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Chism v. Berryhill

United States District Court, D. Oregon, Portland Division

December 7, 2017

LEAH SUE CHISM, Plaintiff,
NANCY A. BERRYHILL, Acting Commissioner of Social Security, Defendant.



         Leah Sue Chism ("plaintiff") seeks judicial review of the final decision of the Commissioner of the Social Security Administration ("Commissioner") denying her application for Disability Insurance Benefits ("DIB"). Because the Commissioner's decision is not supported by substantial evidence, her decision is REVERSED and REMANDED for further proceedings.

         Procedural Background

         Plaintiff filed her application for DIB on May 16, 2012, alleging disability beginning December 22, 2011. (Tr. 86-87.) The Commissioner denied her application initially and upon reconsideration. (Tr. 112-14, 121-25.) Plaintiff requested a hearing before an Administrative Law Judge ("ALJ"), and an administrative healing was held on September 17, 2014. (Tr. 38-85, 126-27.) After the hearing, the ALJ issued a decision finding plaintiff not disabled dated October 31, 2014. (Tr. 20-37.) The Appeals Council denied plaintiffs subsequent request for review on April 20, 2016, making the ALJ's decision the final decision of the Commissioner. (Tr. 1-7.) This appeal followed.

         Factual Background

         Born in January, 1977, plaintiff was 37 years old at the time of the administrative hearing. (Tr. 38, 100, 203.) She graduated high school and has past relevant work experience as a laser technician, central supply worker, and health club manager. (Tr. 31, 65, 99, 239, 243-45.) Plaintiff alleges disability due to multiple chemical sensitivity, mixed connective tissue disease, and a head injury resulting in traumatic brain injury. (Tr. 87, 100.)

         Standard of Review

         The court must affirm the Commissioner's decision if it is based on proper legal standards and the findings are supported by substantial evidence in the record. Hammock v. Bowen, 879 F.2d 498, 501 (9th Cir. 1989). Substantial evidence is "more than a mere scintilla. It means such relevant evidence as a reasonable mind might accept as adequate to support a conclusion." Richardson v, Perales, 402 U.S. 389, 401 (1971) (quoting Consol. Edison Co. v. N.L.R.B., 305 U.S. 197, 229 (1938)). The court must weigh "both the evidence that supports and detracts from the [Commissioner's] conclusions." Martinez v. Heckler, 807 F.2d 771, 772 (9th Cir, 1986). "Where the evidence as a whole can support either a grant or a denial, [a court] may not substitute [its] judgment for the ALJ's, " Massachi v. Astrue, 486 F.3d 1149, 1152 (9th Cir. 2007) (citation omitted).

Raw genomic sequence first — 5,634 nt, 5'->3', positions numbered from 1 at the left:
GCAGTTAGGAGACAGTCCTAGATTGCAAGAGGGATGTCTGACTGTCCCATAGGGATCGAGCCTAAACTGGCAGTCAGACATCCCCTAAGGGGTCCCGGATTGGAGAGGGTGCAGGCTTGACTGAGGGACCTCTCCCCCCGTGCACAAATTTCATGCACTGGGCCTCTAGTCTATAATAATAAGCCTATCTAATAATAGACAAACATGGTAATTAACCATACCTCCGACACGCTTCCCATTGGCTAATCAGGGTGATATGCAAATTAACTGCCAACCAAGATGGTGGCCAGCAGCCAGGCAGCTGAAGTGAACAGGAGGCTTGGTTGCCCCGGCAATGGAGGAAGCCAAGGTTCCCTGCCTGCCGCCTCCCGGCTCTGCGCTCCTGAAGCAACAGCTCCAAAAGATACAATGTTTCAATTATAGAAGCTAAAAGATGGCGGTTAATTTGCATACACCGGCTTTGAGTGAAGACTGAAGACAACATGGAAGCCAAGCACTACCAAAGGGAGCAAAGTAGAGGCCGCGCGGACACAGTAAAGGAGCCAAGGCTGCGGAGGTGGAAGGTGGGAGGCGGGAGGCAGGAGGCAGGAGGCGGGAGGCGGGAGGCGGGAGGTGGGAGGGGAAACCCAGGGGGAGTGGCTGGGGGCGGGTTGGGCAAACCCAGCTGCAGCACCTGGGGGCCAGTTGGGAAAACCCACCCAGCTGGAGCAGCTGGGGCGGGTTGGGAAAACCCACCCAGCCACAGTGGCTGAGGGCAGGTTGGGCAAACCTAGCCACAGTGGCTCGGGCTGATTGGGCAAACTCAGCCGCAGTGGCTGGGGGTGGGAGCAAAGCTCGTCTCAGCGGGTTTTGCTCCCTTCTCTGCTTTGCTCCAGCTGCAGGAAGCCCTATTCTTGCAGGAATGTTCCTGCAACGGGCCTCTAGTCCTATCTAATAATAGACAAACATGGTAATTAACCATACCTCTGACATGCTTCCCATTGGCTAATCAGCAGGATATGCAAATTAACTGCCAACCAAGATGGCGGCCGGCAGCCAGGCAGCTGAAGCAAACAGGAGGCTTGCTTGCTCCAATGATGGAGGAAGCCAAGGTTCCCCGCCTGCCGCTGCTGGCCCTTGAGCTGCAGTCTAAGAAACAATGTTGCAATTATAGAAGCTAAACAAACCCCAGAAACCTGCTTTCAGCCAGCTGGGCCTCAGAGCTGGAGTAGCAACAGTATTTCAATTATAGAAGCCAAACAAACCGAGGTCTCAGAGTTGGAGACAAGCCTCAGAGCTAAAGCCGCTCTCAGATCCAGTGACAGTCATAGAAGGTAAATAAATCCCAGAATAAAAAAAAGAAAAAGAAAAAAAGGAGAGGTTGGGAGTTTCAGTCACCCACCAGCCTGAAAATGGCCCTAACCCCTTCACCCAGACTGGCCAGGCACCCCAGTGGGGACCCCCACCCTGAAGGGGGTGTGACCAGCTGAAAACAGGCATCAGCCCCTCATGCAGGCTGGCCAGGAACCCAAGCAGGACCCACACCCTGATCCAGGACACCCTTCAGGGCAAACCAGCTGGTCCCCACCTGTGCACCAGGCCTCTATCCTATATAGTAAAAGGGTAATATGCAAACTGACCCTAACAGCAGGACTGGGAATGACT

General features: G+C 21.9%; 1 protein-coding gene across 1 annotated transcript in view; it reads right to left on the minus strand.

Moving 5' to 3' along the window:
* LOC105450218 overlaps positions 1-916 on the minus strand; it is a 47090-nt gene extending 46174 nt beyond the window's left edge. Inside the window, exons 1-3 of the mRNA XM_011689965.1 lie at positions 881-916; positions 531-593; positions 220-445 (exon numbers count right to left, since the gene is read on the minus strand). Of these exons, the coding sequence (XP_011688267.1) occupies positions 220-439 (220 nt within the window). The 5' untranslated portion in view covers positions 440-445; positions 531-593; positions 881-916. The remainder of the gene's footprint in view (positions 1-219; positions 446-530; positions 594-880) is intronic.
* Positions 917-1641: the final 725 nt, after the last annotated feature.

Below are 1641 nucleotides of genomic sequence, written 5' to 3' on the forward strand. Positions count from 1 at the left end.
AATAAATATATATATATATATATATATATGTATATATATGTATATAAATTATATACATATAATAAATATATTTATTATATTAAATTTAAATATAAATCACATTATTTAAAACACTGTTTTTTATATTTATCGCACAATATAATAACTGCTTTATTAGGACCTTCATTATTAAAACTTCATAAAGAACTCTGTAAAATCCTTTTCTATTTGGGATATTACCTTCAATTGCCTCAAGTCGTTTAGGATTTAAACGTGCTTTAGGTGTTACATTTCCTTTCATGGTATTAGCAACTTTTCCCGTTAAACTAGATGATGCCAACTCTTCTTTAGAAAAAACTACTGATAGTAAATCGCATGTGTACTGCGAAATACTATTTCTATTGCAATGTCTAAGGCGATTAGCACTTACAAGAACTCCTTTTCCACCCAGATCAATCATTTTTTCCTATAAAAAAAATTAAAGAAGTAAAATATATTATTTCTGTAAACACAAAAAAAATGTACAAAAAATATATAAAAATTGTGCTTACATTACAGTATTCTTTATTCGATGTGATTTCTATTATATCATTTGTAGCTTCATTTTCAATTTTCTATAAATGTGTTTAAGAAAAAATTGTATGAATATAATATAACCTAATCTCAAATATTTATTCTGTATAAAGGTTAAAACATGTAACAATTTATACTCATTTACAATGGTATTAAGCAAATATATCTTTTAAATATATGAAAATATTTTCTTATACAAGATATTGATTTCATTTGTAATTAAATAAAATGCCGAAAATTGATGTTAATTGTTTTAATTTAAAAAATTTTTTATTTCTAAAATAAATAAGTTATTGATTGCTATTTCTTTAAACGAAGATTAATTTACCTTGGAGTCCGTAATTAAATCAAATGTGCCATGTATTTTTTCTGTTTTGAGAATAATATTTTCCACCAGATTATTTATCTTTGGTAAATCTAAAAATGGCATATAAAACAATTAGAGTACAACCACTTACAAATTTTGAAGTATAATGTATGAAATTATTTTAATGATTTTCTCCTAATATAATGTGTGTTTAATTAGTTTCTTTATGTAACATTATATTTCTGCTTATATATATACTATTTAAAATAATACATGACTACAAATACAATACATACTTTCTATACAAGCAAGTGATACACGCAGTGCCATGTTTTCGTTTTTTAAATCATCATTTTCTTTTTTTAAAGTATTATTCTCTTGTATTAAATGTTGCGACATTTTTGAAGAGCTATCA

The initial burden of proof rests upon the claimant to establish disability. Howard v. Heckler, 782 F.2d 1484, 1486 (9th Cir. 1986). To meet this burden, the claimant must demonstrate an "inability to engage in any substantial gainful activity by reason of any medically determinable physical or mental impairment which can be expected ... to last for a continuous period of not less than 12 months." 42 U.S.C. § 423(d)(1)(A).

         The Commissioner has established a five step sequential process for determining whether a person is disabled. Bowen v. Yuckert, 482 U.S. 137, 140 (1987); 20 C.F.R. § 404, 1520. First, the Commissioner determines whether the claimant is engaged in "substantial gainful activity." Yuckert, 482 U.S. at 140; 20 C.F.R. § 404.1520(b). If so, she is not disabled.

         At step two, the Commissioner evaluates whether the claimant has a "medically severe impairment or combination of impairments." Yuckert, 482 U.S. at 140-41; 20 C.F.R. § 404.1520(c). If the claimant does not have a severe impairment, she is not disabled.

         At step three, the Commissioner determines whether the claimant's impairments, either individually or in combination, meet or equal "one of a number of listed impairments that the [Commissioner] acknowledges are so severe as to preclude substantial gainful activity." Yuckert, 482 U.S. at 141; 20 C.F.R. § 404.1520(d). If so, she is presumptively disabled; if not, the Commissioner proceeds to step four. Yuckert, 482 U.S. at 141.

         At step four, the Commissioner determines whether the claimant can still perform "past relevant work." 20 C.F.R. § 404.1520(f). If the claimant can perform past relevant work, she is not disabled; if she cannot, the burden shifts to the Commissioner.

         At step five, the Commissioner must establish the claimant can perform other work existing in significant numbers in the national or local economy. Yuckert, 482 U.S. at 141-42; 20 C.F.R. § 404.1520(g). If the Commissioner meets this burden, the claimant is not disabled. 20 C.F.R. § 404.1566.

         The ALJ's Findings